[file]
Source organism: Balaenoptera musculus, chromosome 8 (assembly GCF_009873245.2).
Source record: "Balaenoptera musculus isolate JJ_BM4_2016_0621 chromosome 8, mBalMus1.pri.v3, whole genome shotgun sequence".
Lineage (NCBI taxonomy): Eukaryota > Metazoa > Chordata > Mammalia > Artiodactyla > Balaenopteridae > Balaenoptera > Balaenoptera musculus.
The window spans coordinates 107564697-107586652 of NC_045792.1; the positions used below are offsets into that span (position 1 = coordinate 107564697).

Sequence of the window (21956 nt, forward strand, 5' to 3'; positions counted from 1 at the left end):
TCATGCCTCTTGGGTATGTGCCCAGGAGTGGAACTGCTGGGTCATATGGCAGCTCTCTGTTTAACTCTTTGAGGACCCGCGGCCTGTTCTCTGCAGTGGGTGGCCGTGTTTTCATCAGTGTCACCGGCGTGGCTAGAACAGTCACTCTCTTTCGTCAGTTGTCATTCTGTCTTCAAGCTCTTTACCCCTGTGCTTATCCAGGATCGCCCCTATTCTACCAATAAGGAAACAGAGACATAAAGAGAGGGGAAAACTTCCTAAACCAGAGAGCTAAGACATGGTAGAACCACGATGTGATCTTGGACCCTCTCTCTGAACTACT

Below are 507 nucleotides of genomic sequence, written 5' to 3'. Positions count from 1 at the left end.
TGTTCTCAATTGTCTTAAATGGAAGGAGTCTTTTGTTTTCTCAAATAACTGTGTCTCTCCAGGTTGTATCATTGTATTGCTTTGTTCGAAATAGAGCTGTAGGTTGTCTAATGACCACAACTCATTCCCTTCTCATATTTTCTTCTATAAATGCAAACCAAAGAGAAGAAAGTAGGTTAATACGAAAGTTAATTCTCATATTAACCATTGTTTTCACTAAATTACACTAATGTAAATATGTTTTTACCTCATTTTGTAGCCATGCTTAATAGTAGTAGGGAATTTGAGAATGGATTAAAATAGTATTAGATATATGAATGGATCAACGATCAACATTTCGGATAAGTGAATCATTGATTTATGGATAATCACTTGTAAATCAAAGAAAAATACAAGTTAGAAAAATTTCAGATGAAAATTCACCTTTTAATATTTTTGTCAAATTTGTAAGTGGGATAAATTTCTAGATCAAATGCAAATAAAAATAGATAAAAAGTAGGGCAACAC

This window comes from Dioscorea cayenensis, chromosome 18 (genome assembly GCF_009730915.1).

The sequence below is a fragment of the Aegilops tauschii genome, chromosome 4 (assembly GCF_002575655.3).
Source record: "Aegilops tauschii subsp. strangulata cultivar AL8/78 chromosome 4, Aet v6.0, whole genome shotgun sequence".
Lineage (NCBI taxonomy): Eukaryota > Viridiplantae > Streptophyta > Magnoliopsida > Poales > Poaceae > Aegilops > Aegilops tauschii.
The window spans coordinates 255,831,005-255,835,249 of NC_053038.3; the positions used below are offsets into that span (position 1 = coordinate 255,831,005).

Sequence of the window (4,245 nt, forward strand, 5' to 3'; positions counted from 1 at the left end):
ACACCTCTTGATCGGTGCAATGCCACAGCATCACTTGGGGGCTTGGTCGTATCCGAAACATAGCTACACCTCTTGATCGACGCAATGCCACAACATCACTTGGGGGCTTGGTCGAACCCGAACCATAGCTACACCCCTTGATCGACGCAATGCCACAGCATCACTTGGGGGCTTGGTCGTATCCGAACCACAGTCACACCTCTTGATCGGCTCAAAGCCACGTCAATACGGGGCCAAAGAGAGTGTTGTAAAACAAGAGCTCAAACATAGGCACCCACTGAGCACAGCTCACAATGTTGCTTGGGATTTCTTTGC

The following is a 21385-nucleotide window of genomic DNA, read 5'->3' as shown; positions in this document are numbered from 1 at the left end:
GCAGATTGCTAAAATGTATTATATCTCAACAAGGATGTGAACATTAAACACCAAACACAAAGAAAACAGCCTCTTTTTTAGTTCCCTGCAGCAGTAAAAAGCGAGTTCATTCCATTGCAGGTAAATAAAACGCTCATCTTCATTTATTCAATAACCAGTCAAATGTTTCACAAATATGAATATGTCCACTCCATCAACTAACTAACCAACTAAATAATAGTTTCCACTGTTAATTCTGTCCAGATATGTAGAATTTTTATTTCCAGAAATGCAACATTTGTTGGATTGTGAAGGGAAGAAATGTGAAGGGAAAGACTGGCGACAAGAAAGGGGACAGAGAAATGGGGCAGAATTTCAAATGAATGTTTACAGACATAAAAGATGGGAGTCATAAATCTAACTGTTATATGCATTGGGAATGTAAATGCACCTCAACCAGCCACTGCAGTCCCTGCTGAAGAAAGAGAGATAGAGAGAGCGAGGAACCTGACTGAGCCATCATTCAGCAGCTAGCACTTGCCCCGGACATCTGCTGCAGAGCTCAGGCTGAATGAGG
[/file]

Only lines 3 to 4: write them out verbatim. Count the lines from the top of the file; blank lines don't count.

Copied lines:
Lineage (NCBI taxonomy): Eukaryota > Metazoa > Chordata > Mammalia > Artiodactyla > Balaenopteridae > Balaenoptera > Balaenoptera musculus.
The window spans coordinates 107564697-107586652 of NC_045792.1; the positions used below are offsets into that span (position 1 = coordinate 107564697).